How Is the Sun Also a Star?

Eliza Clark
October 2, 2009

The scientific education of a preschooler is an amazing thing to witness. A child who looks into the daytime and the nighttime skies hasn’t the slightest idea that the sun, that great big ball of yellow warmth, bears any relation to the twinkling dots that cover the inky darkness of the night.  
The day will come, however, when someone or some book will let it slip that the sun is in fact a star. And then, explanations will be in order. For to a small person who is trying very hard to get a grasp on the world, this new information can seem almost like a betrayal. What do you mean, the sun is a star? It’s not a star, it’s the sun!  (We adore their conviction, even as we are bound to muddle it.)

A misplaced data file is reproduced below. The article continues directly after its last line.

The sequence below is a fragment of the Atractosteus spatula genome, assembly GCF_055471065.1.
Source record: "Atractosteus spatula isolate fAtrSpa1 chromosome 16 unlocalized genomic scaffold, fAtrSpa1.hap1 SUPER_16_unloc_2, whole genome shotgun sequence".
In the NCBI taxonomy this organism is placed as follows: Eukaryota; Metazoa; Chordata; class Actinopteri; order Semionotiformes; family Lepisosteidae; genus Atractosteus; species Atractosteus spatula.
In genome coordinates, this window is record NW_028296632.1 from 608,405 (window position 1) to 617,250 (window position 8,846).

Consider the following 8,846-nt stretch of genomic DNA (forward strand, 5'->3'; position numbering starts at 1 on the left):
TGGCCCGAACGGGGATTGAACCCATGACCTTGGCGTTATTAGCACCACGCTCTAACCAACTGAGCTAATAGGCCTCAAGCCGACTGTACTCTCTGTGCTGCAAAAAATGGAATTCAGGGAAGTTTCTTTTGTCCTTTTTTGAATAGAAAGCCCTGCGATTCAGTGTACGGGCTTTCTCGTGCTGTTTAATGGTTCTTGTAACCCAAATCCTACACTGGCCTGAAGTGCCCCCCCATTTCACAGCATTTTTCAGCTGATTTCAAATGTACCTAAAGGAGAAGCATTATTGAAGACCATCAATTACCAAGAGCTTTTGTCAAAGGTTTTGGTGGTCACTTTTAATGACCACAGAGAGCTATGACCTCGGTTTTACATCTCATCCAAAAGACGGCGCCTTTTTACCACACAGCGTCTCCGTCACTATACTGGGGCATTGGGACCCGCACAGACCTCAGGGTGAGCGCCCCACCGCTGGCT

When this moment comes, you’ll need a good story, and quick.  Something along these lines should satisfy your little inquisitor.

The Sun is a star up seen up close.  All stars are bright balls of burning gas, some bigger, some smaller.  The other stars we see at night are so far away (23 trillion miles or more!) that they look tiny to us.  Our Sun is a typical star, of medium size.  It is special because it the star closest to us, and gives us heat, light and energy.  Without the Sun, our star, none of us on Earth could survive.

And if your preschoolers remain skeptical, you can back up your story with facts and images about the Sun from NASA’s wonderful web site for kids, StarChild.  Because this giant leap of learning only leads to more questions. 

From the Parents

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